Premier Christy Clark is rejecting calls for her to directly campaign for a Yes vote in the transit sales tax referendum that some proponents fear is at risk of failing.
And she deflected suggestions that the province must enact new reforms to TransLink to make it more accountable.
“Only the mayors – if there are problems that need to be addressed in TransLink – can fix those problems, because it’s not a provincially run organization,” Clark said Wednesday in Surrey.
“TransLink belongs to the mayors. These decisions belong to the mayors and they are the leaders of this.”
Clark said the province has “done what we can” and suggested Yes campaigners who are worried about defeat are just “concerned they won’t get the answer they want” and should try harder.
The premier was fielding media questions after a post-budget speech to a business audience.
Surrey Board of Trade CEO Anita Huberman said Clark is wrong to characterize the mayors as fully in control, noting TransLink runs under provincial legislation.
Huberman stood by her comments earlier in the day that the premier made a mistake in requiring the referendum on a new transit tax source and that politicians are elected to make the hard decisions on critical issues.
“This plebiscite should not even be taking place – It’s too complex a subject for the population to even consider.”
She’s just one of the Yes campaigners who has expressed concern that a No outcome will block a 0.5 per cent regional sales tax and the accompanying $7.5 billion in transit and transportation projects.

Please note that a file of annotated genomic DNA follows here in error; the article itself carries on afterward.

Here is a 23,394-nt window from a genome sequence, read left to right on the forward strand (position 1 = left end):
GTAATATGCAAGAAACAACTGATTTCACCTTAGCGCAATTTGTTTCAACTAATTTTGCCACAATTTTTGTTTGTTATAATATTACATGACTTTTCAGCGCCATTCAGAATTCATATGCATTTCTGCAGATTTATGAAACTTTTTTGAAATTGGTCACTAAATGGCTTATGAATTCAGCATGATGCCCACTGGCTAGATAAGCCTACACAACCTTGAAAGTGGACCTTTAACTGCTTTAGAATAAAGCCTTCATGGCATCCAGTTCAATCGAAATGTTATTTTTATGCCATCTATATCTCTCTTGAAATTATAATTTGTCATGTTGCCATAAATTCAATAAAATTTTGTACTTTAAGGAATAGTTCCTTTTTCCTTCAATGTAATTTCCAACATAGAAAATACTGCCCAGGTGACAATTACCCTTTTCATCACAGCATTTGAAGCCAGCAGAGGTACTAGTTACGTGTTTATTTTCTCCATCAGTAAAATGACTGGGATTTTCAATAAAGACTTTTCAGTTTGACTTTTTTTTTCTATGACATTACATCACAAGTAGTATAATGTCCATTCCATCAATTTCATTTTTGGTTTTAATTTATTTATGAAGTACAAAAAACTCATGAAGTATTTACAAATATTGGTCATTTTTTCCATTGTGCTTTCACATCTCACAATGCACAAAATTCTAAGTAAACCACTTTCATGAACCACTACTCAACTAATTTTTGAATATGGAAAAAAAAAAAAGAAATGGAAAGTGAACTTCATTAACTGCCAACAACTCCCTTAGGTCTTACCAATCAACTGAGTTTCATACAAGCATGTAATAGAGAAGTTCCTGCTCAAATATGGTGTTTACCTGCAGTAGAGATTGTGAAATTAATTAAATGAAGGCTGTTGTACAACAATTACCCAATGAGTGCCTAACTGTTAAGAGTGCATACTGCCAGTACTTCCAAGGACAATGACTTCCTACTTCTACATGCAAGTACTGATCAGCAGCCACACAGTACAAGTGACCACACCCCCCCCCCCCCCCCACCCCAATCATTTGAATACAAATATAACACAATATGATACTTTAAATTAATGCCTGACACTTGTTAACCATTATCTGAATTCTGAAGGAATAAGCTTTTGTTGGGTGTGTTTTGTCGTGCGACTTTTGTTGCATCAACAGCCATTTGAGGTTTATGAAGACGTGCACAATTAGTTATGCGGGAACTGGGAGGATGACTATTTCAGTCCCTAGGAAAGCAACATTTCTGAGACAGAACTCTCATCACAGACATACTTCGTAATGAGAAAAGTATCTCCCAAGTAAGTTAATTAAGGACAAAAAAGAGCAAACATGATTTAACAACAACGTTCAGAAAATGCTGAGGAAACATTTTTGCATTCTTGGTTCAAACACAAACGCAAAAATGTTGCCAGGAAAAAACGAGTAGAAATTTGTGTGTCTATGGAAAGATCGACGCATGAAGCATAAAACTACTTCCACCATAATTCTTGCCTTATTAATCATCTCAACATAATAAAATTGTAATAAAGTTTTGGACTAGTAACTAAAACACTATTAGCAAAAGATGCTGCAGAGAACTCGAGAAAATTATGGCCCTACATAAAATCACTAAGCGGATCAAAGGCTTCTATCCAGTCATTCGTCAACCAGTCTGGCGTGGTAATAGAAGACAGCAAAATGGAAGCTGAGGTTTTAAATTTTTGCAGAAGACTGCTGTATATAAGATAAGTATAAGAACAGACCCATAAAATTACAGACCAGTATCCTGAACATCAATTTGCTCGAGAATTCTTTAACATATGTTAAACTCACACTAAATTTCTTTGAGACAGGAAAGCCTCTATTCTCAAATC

The Surrey Board of Trade wants the government to commit to never hold such a referendum again.
Huberman said the province needs to reform TransLink’s governance structure to help rebuild public confidence in TransLink, which she said was further damaged by the decision to replace its CEO.
She also urged Clark and Transportation Minister Todd Stone to get directly involved in educating voters about the merits of the mayors’ proposal.
“We want her and the transportation minister to really try to push the Yes vote,” she said. “The challenge is we have a very short period of time to explain what the investments will be and some people don’t even know what a B-Line bus is.”
Clark said she still believes the Yes side has a good chance to win with mayors from Surrey and Vancouver taking prominent roles.
The premier also defended her decision to require a referendum, which was a campaign promise in the 2013 provincial election.
“I’m proud that we are giving people a chance to have a say in this,” Clark said. “We are going to respect what people tell us.”
Metro Vancouver board chair Greg Moore said area mayors believe they should have greater control of TransLink, adding it can be run effectively, much as the Metro regional district manages major utilities for the region.
He said issues like governance of TransLink are not part of the referendum ballot and are a distraction from the key issue of how communities and their residents will be affected by a Yes or No outcome.
Pattullo tolls opposed
While the Surrey Board of Trade is an active partner in the Yes campaign, one of its positions could actually unravel the regional plan if it gets any traction.
It wants the new Pattullo Bridge to remain untolled – a problematic demand since the Metro Vancouver mayors’ plan is predicated on tolls paying for nearly all of the billion-dollar bridge replacement project.
Huberman wouldn’t say how the toll revenue needed to build the new bridge should be replaced or whether the money should come out of other capital projects in the plan.
“What we’re hearing from the business community is they need a way to get out of the city for their businesses without having another bridge tolled.”
SBOT is also advocating for a phase two plan for light rail to extend to Cloverdale and South Surrey, which is currently promised a B-Line express bus.